New York Times
They just hate the guy. Unless and until they love the guy. The guy we speak of here is whomever happens to be investigating the President of the United States. Call him a Special Prosecutor, an Independent Counsel, a Special Counsel. Whatever. And the “they” in question is, but of course, our friends in the mainstream media.
The Washington Examiner’s Paul Bedard had a Friday morning piece that called out The New York Times for “diss-mot[ing]” conservative talk radio host Mark Levin’s new book Rediscovering Americanism: And the Tyranny of Progressivism from the number one spot on their secret bestseller list.
The New York Times shut down their Public Editor position last May, a position established in 2003 in the wake of the mortifying scandal involving reporter Jayson Blair. Andy Robinson talked to all six former Public Editors of the New York Times for the Columbia Journalism Review. Among the questions about anonymous sourcing and testy newsroom relations, Robinson re-surfaced one that conservatives have a ready answer for: “Is the Times a liberal newspaper?”
For at least one New York Times political reporter, the Trump presidency is literally a joke. Matt Flegenheimer’s Washington Memo was headlined “Like a ‘Soap Opera,’ Only Not as Fun.” The text box longed for better, non-Trump days: “If only it were all just the figment of the imagination.” He wrote: It’s Iran-contra with a spray tan, Lewinsky with a grande covfefe. Exploring the studio space, Flegenheimer sounded like an improv comedian: "It's 'The Godfather,' but this time there’s a silent son-in-law in charge of Middle East peace for some reason."
At roughly nine o’clock Eastern Time Fox News Channel’s Ed Henry broke in with breaking news from the Aspen Security Forum in Colorado. At the forum, CIA Director Mike Pompeo took to the stage slammed The New York Times for putting the life of an officer at risk. “We had a publication, you work for Bret, that published the name of an undercover officer at the Central Intelligence Agency. I find that unconscionable,” he angrily declared to the applause of the audience.
The Women's March movement has received fawning and forgiving establishment press attention, particularly from the Associated Press and New York Times, since its first official event the day after President Donald Trump's inauguration. Now the movement appears to be (or at least should be) self-immolating for several reasons, most recently its unapologetic support for a 1970s convicted cop killer. That controversy has even pulled in the Black Lives Matter movement, which has also received consistent and undeserved favorable press treatment, also exposing BLM once again as consistently, violently radical. Now the AP and the Times aren't covering either group's direct association with this controversy.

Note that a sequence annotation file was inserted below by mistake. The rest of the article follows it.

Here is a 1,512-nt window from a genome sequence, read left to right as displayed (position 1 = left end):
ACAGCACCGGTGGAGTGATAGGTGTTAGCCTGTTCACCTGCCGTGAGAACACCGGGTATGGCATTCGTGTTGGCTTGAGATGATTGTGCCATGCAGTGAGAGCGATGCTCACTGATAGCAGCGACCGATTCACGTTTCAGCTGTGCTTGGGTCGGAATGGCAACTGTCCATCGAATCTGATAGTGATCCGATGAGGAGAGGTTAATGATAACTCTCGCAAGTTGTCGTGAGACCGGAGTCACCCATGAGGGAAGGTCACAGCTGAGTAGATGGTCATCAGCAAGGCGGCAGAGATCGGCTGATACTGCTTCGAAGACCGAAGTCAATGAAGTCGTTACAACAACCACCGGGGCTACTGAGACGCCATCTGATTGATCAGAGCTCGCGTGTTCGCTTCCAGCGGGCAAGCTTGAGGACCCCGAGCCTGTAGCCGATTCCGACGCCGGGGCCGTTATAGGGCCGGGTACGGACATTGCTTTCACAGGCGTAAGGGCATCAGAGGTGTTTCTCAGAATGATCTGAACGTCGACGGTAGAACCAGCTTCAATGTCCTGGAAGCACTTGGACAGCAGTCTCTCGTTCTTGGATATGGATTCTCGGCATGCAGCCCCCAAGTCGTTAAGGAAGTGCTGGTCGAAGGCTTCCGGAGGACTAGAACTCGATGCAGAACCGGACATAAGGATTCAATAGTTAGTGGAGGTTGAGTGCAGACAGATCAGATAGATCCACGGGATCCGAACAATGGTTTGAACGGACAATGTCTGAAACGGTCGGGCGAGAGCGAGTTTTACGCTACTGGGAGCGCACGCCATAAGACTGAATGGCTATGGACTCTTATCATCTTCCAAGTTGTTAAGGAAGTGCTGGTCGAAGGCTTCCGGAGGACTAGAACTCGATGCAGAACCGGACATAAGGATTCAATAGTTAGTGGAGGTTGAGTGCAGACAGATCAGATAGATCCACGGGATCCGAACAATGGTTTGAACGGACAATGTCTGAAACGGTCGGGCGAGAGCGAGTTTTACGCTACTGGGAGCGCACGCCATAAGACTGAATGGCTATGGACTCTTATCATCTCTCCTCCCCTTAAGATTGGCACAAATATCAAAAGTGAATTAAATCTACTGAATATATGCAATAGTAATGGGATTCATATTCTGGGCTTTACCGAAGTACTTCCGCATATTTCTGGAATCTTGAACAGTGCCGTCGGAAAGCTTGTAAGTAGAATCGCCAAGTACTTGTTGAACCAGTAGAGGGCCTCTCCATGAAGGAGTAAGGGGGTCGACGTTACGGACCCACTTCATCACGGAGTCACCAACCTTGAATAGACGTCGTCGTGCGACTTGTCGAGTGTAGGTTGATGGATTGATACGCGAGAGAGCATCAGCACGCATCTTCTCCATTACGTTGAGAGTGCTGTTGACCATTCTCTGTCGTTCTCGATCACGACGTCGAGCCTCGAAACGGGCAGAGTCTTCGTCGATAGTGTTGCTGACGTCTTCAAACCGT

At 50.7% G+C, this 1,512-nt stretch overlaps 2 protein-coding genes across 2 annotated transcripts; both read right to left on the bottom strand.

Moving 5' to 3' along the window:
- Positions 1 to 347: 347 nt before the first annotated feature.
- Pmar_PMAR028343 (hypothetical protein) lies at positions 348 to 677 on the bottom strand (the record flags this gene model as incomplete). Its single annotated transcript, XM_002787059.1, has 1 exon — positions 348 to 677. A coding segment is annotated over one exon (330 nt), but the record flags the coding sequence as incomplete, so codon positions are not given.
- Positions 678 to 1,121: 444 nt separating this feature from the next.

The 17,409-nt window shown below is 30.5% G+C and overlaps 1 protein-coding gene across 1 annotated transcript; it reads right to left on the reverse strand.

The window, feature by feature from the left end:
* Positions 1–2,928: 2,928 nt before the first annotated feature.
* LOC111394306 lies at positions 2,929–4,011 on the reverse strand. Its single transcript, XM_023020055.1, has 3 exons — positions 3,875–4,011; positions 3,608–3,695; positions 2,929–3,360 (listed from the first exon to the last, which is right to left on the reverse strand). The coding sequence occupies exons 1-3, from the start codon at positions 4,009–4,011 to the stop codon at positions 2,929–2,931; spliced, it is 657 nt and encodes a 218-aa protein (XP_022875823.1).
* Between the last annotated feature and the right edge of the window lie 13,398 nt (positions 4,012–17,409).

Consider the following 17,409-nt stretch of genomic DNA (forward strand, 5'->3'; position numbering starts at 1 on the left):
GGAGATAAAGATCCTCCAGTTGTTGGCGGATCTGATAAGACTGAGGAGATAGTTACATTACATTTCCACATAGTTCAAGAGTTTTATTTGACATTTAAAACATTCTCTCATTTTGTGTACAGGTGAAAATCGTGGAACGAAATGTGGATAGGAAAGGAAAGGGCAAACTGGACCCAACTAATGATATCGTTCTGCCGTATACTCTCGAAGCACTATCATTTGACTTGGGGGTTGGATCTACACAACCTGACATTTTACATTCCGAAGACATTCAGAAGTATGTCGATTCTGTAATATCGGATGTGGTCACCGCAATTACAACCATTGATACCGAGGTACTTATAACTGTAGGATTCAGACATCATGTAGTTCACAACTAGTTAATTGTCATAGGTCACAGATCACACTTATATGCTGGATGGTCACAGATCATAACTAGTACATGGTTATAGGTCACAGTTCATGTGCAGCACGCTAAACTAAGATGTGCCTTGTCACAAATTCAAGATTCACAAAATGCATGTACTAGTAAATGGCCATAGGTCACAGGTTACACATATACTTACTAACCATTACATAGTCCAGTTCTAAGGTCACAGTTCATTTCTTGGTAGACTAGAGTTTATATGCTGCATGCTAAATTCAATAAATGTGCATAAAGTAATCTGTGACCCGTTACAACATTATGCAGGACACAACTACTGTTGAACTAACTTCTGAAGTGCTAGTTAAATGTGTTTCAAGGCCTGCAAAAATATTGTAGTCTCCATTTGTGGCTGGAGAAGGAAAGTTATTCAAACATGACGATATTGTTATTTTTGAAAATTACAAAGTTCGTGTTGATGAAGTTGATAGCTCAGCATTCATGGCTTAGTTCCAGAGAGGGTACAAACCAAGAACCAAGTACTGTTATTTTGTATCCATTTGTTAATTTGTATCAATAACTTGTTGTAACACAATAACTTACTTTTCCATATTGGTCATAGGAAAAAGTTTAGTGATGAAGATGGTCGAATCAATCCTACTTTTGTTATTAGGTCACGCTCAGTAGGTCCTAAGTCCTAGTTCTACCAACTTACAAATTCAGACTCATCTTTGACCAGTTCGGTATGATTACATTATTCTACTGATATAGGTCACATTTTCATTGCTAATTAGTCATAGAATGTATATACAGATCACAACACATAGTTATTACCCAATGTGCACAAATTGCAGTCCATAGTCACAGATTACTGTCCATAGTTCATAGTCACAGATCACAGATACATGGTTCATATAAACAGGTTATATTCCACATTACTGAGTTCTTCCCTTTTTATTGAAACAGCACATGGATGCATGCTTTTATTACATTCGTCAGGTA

How "far right" can Texas go? The scare-mongering theme about “vanishing Republican moderates” is a popular myth at the Times and other liberal media outlets, especially in red states like Texas. The New York Times really went overboard with it Wednesday in “Bathroom Bill Tests the Clout of a Rare Moderate in Texas” by Manny Fernandez and David Montgomery. Fernandez, Houston bureau chief for the Times, is clearly not comfortable in what he has called “ultraconservative Texas.”
New York Times film critics A.O. Scott and Jason Zinoman remember horror zombie master George Romero on the front of Tuesday Arts page, “Old Master of Horror -- In George Romero’s signature zombie films, the living make for their own fright show.”
Hootie Johnson, former chairman of the Augusta National Golf Club in Augusta, Ga., home of The Master’s Golf Tournament, died on Friday at age 86. The New York Times recognized him in an obituary by Richard Goldstein and could not resist getting in last swings at its unlikely foe. In 2002-03, Johnson was in the paper’s cross-hairs for refusing to admit women members to Augusta National. In a notorious editorial in November 2002, “America’s All-Male Golfing Society,” obsessive anti-Augusta crusader and Times executive editor Howell Raines even suggested Tiger Woods, then king of the golf world, boycott the tournament in solidarity. Raines targeted CBS as well, which had the broadcast rights to the tournament, and did multiple stories, many on the front page, keeping the pressure on CBS and Augusta National.
On Sunday's MSNBC special, Trump at 6 Months, a panel stacked with liberals was assembled to discuss the conflict between President Donald Trump and the media. Given the makeup of the panel, it was no surprise that the group concluded that distrust of the media was the fault of right-wingers attacking them for decades, and that the media should continue what they already are doing, rather than make reforms to regain credibility.
The recent New York Times Sunday Review outdid itself in anti-conservative wackiness. Lisa Feldman Barrett, a professor of psychology at Northeastern University, offered some kooky junk science in the name of banning “offensive” right-wingers like Milo Yiannopoulos from campus in “When Is Speech Violence?” In the same section, liberal journalist Joshua Green took on the “hallucinatory” right-wing media for the sin of not obsessing over Russia, in “The World Through Breitbart-Vision.”
In May, as noted at NewsBusters, Seattle Mayor Ed Murray ended his run for reelection in the wake of "mounting allegations that he sexually abused underage boys in the 1980s." On Sunday, the Seattle Times reported that records previously thought destroyed revealed that "An Oregon child-welfare investigator concluded" that" Murray "sexually abused his foster son in the early 1980s." The Times, as well as related wire reports from the Associated Press and Reuters, only told readers that Murray is a Democrat in very late paragraphs.